The recipe is simple – cram a full can of beer into the cavity of a whole chicken, stand it up on the grill or in a pan and Viola! you have beer butt chicken. But often it’s the simplest of ingredients and recipes that show the way to the most interesting of possibilities.
A recent question posted in the About Beer forum by Derrick Riches, About’s guide to Barbecue and Grilling, inspired me to consider different beers that one could use in a beer can chicken recipe.
The choices are as numerous as there are different kinds of beer. Of course, most beer is sold in the bottle so you’d have to buy some beer in cans and save the cans but from there you’re faced with a limitless choice of beers to use.
Derrick mentioned that he’d heard stout would be a poor choice for a beer butt chicken because it would contribute too much bitterness. Given the wide variety of stouts, though, this is oversimplifying the matter a bit. Guinness, easily the world’s most popular stout, would make a poor choice as would most dry stouts. But sweet stouts or oatmeal stouts could make a very good chicken. I’m thinking specifically of one of my favorite stouts, Bell's Kalamazoo Stout, but there are probably quite a few stouts and porters that would serve this recipe well. Think chocolate stout and chicken, hmmm.
When I cook with chicken I almost always add lemon whether the recipe calls for it or not.
The sour citrus just seems to make the flavors come alive. So why not some soured beers? Regular readers will know that any mention of sour beer makes my mind leap to the king of sour beer – Berliner Weisse. This beer would certainly make the chicken stand up and shout! Another interesting choice would be lambic beer, the great sour beer of Belgium, or Flanders brown ale which would bring the sour flavor along with some interesting complexities of malt and old beer to the chicken.
Frankly, I’m not sure if this would be good or not but it would certainly be interesting to try.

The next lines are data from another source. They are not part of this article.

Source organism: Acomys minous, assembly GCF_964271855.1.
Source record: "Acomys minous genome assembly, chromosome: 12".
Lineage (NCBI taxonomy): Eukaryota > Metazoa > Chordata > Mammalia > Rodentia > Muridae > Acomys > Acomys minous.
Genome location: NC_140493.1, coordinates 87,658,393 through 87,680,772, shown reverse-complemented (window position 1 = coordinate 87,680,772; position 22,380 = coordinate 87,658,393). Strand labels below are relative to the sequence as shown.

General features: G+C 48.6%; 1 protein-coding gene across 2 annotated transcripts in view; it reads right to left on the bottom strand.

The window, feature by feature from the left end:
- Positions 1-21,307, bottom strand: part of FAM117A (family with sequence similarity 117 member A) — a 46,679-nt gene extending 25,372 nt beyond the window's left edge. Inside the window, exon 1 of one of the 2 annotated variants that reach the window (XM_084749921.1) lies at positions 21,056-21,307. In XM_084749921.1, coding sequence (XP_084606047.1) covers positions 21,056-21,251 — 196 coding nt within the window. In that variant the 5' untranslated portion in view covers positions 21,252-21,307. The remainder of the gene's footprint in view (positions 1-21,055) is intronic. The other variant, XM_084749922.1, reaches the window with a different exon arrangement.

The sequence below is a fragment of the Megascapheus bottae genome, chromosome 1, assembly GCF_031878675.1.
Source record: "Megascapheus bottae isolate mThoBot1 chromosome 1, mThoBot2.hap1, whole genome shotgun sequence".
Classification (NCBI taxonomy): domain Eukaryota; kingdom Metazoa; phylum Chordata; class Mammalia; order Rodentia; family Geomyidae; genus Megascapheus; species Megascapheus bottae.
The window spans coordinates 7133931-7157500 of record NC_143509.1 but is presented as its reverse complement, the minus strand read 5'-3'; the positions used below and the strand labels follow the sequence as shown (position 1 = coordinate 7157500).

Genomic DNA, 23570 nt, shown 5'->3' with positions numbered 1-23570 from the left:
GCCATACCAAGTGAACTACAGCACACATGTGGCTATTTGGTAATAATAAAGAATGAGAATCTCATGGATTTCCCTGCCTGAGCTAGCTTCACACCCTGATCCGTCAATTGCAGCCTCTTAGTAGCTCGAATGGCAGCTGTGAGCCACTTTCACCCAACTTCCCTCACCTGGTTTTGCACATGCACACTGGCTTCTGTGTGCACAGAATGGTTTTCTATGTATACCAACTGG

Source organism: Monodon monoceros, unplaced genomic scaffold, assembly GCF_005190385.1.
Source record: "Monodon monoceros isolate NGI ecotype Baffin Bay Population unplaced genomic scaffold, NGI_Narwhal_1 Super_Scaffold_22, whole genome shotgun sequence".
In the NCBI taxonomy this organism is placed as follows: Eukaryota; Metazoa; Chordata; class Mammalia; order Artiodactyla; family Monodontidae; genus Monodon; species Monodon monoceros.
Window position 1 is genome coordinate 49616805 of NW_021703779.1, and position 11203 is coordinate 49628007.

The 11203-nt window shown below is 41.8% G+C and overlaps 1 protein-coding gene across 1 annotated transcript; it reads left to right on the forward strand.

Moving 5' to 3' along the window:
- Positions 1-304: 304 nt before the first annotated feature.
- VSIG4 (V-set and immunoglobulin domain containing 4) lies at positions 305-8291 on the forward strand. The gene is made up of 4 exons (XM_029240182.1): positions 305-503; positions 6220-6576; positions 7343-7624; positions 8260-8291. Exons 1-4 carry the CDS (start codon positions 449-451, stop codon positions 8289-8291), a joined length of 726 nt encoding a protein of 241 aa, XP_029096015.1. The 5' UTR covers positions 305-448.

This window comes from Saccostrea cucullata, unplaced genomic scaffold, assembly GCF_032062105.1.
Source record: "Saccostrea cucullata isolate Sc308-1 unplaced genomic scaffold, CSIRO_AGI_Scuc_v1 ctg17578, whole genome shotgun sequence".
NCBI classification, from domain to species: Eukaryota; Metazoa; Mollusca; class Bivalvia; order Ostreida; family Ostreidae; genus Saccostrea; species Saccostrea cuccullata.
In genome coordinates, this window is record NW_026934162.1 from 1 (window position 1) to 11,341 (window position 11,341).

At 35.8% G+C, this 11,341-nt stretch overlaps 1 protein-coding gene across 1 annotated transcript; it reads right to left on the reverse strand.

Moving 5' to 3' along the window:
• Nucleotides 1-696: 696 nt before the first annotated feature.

A safer route to go would be with rich malty beers that are low on hops. I agree with the premise that bitter flavors would tend to detract from the beer butt chicken. IPA and Barley Wine would be poor choices but the other end of British beer styles, brown and mild ales would be ideal. These brews are often rich with malt and wonderfully complex from aging or blending. Thus they make great beers to cook with and natural choices for this recipe. An easy to find an example of what I’m talking about is Newcastle Brown Ale.
The Germans make their fair share of rich, malty beers that would work great. Bock, Double Bock, Oktoberfest, Alt, and Weizenbock would all add some pretty interesting flavors to chicken. One style, in particular, Rauchbeir, would make a really exciting bird. Rauchbeir, or smoked beer, can sometimes be hard to find but it would be worth the search in this case. When the grain used to brew Rauchbeir is killed some of it is smoked in much the same way that you would smoke meat. The resulting beer is an amazing brew with deep and wide flavors. Notes of leather, jerky, and soil are regularly detected.
Talk about an interesting chicken!
Derrick also mentioned hefeweizen which could make a good bird. I’ve personally never cooked with wheat beer and I wonder if the heat would destroy the delicate flavors of this style. Many fruit beers, however, begin with wheat beer and would make some really interesting grilled chicken. There’s always the ubiquitous raspberry wheat which you can probably pick up a growler full of at your local brew pub, especially in the summer months. Some other interesting fruit beers to try with your chicken: Pyramid Apricot Weizen, Pete’s Strawberry Blonde, Grozet Gooseberry and Wheat Ale, and Lindemans Framboise. Or maybe you could skip the beer altogether and try this with a Woodchuck Cider.
But there is one beer that has puzzled me since it appeared on the scene. Beer can chicken may be the reason, cosmically speaking, that Chili Pepper Beer was created.
Shove that up your chicken’s butt and I’m sure you’ll be in for a great bird!
So pull out the old’ Weber and give it a try. There is a whole world of beer to choose from. Hopefully, I’ve given you some ideas. If you try any of my suggestions, I’d love to hear how they turned out for you.